Eno – “Pop Eno”

popenoAs a non-musician, Eno is good at thinking outside the box. He strives for beauty and he takes himself lightly. He is also open to chance.

What a guy.

Occasionally, though, these traits are hard to hear. Witness My Life In The Bush Of Ghosts (1981), his flat collab with David Byrne, or parts of the Ambient series from 1978 on. His foregrounded approach to making background music toes the line between melody and theory. It’s risky. Also, much of what I know about the man comes from reading about him. I read because the music inspires. Usually, be they dreamscapes or dronescapes (or both), his music is tuneful, and he makes you think about what “ambient” really means. So, in Eno’s universe, sound is all; the studio is his dominant instrument. Seen as props (which by themselves signify little), the rock & roll signatures of his pop phase are no less ambient. He creates worlds on which we can project easily.

Here Come The Warm Jets (1974) is the cheekiest Eno. Back in Roxy Music, when he “treated” instruments on a synthesizer, wore eye-liner and stole the show, he was enamored of body music (i.e., dirty sound). A distillation of a distillation, Roxy was all the elements that made rock: noise, sex, boyishness, weirdness. Presence.

And the beat. Always that beat.

Warm Jets expands the Roxy brand. As it burst right after For Your Pleasure, and most of the same hands are on deck, it really is Roxy sans Bryan Ferry. Small choices add up: Lyrics are naughty-sneaky — Seuss-like in their brevity, their imagistic nonsense — and Eno’s voice is almost willfully undisguised, a nerdy white guy with no character to play or singer to mimic. Mostly he sings to complement the wall of sound. It sounds like he’s having fun. Also, Robert Fripp skronks some of the most mind-blowing guitar this side of Lou Reed. Because of how tribal it is — because he is less Euro-dramatic and more conspicuously human as a result — Eno’s debut tops the first two Roxy albums. It’s killer-diller. A

Part two is Taking Tiger Mountain (By Strategy) (1974), minus Fripp. There are fewer hooks and some of Eno’s repetitions bore, but the record is dichotomous, dark, and dissonant, in ways that continue to unfurl. “Back In Judy’s Jungle” is the “Colonel Bogey March” on acid. “Third Uncle” skates on rails. B

Arguably, Another Green World (1975) is the peak in his egg-headed marriage to mood music. Given the obliqueness of his strategies, and as artificial a construct as it is, the album is all of a piece. The balance of textures is fluid, light, and ominous; never does it feel synthetic or strained. There is a real sense of warmth and space. Each little sound collage is sculpted just so, and the track list breathes. It’s linear — but scratch the number of times you have heard the record in full. Each subsequent track still sneaks up on you.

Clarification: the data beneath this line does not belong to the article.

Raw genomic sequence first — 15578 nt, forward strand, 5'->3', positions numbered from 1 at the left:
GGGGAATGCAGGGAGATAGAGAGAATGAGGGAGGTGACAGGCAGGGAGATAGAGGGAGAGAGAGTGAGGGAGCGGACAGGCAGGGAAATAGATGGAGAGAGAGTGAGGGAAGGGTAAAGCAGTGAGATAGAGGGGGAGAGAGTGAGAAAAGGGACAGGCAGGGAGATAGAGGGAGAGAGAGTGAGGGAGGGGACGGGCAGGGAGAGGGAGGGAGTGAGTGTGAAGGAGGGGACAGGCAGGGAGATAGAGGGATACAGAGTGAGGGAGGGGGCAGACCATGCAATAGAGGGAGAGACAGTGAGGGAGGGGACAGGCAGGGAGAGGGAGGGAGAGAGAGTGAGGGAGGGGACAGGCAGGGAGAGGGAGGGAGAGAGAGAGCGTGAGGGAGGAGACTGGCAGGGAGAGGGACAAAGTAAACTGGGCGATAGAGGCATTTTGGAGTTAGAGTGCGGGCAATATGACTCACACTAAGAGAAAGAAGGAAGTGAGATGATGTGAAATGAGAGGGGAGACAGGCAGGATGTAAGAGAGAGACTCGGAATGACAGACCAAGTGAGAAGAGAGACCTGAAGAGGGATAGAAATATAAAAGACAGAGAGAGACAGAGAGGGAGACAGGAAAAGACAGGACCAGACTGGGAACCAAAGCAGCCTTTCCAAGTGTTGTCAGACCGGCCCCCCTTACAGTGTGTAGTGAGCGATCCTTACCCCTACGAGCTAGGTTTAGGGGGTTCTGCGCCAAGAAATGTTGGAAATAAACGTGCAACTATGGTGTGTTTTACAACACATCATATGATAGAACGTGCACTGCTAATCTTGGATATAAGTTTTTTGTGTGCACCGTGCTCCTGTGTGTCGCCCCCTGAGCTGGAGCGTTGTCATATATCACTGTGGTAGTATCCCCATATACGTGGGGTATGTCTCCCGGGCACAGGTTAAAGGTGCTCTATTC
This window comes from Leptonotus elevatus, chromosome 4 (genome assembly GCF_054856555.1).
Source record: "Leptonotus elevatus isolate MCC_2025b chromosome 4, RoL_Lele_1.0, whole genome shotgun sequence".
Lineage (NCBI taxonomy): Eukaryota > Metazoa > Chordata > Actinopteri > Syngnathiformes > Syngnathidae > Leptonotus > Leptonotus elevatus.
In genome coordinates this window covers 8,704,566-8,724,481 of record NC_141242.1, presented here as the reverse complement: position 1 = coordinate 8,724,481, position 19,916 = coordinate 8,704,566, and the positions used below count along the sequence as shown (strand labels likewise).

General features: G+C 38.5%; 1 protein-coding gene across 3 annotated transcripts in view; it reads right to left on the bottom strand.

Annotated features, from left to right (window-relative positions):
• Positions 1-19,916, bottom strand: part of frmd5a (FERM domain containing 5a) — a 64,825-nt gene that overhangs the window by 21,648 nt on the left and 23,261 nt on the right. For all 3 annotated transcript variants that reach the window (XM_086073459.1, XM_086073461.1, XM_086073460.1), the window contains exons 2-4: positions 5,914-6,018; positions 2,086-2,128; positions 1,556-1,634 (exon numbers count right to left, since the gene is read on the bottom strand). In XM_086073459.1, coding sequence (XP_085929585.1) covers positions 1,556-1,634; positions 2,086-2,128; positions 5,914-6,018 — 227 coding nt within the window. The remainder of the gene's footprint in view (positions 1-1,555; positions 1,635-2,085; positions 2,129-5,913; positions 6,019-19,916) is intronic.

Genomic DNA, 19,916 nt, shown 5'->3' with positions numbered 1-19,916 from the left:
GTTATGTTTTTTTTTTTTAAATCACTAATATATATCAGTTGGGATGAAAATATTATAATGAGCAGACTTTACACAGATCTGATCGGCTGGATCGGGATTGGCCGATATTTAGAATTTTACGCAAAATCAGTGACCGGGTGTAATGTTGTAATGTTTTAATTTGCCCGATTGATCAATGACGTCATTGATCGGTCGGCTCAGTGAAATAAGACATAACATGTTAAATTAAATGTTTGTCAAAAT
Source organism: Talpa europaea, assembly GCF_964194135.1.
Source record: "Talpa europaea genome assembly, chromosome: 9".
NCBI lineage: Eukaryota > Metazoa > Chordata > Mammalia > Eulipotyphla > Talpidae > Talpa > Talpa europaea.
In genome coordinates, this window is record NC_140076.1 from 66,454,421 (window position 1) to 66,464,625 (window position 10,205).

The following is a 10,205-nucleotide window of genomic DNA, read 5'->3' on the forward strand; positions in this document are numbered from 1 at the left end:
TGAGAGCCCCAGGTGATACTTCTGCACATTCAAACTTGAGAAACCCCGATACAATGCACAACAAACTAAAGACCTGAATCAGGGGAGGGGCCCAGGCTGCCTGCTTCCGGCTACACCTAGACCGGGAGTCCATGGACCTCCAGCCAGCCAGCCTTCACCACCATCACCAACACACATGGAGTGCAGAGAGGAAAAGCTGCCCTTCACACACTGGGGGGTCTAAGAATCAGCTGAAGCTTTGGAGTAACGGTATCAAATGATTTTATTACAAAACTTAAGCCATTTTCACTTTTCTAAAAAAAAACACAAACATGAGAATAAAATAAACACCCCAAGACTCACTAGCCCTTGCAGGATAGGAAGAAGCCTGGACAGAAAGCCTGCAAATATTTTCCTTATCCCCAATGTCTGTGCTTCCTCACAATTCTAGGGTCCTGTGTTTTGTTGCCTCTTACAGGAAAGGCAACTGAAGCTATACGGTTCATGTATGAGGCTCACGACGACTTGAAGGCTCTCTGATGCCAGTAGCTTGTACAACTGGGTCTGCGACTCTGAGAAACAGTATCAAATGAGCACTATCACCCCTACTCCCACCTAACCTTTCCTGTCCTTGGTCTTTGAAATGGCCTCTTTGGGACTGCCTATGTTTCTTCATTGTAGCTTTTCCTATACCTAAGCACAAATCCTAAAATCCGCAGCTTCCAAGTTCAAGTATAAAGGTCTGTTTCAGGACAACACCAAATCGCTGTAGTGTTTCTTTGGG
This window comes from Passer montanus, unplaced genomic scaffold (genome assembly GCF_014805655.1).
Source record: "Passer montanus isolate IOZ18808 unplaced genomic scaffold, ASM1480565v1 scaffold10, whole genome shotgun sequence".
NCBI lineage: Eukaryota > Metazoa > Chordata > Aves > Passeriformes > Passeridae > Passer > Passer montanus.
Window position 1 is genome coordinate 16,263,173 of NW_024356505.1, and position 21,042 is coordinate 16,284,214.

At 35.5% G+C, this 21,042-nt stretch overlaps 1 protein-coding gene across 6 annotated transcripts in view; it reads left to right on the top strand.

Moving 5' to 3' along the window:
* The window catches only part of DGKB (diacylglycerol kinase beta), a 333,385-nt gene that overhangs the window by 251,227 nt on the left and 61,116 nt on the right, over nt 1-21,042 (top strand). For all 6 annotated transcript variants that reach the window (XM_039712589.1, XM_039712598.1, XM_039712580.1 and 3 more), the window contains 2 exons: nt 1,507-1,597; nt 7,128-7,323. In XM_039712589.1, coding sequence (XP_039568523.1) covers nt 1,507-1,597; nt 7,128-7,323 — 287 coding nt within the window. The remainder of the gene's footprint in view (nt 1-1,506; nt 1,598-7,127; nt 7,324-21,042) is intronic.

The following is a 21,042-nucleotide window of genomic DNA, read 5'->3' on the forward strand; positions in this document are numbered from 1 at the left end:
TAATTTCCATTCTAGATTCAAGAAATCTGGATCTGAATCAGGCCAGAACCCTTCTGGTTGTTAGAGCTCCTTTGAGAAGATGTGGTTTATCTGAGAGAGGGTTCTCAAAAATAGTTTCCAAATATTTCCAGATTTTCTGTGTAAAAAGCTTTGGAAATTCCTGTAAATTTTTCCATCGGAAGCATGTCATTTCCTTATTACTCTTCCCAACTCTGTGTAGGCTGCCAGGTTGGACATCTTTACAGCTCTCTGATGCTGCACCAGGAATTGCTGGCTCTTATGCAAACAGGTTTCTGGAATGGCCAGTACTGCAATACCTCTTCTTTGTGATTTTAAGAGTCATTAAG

In terms of his oeuvre, Green World is singular for the manner in which it co-opts pop. Any normal associations we have with song structure are tweaked a-new; rhyme, meter and shift are tugged gently. This is a transitional record, a door to the abstract. And its main selling point is, in my mind, its chief limitation. There are days when I long for extended versions of “Spirits Drifting” and “The Big Ship,” where the self-imposed pop format would seem a bit less rigid.1 No matter. For all its novelty (at the time of its release), Green World remains his friendliest, most accessible long-player. A+

Before And After Science: Ten Pictures (1977) is the first Eno-does-Eno album. Psyched, perhaps, by stuff he had done (Another Green World, in particular), and a wee bit scattered, Eno seems to have outgrown the material here. He might be a perfectionist, but it’s just as likely he could not discard the tapes in progress.2 If his whole shtick is to loop-and-group –- merging tracks, letting accidents happen, and sequencing sequences until he’s arrived at something –- Science, due to its clinical disjointedness (a side more pop and a distinct lack of flow all around), is the most translucent example of the process. The album fascinates but it does not sing. “King’s Lead Hat” and “Julie With…” are sublime, but most of the rest of the songs pale. Filler acts less as interlude and connective and more as filler. These bits might fare better in context on a Music For Films blotter. Serving up genius is hard work. B-

Rating: A-

1Between Another Green World and Discreet Music (another benchmark that year and the longest, prettiest fog horn recorded), I may prefer the latter. It is a different beast, though; which means that, with so much choice output to consider, ranking the albums is kind of silly. All such reviews, anyhow, are a matter of bias and taste. This is why you’re reading: The reasoning behind the bias should enlighten. It should flesh out the gut feeling.

2This is a lot like me.

About Jack Cormack

Email Jack at jackyboy916@gmail.com.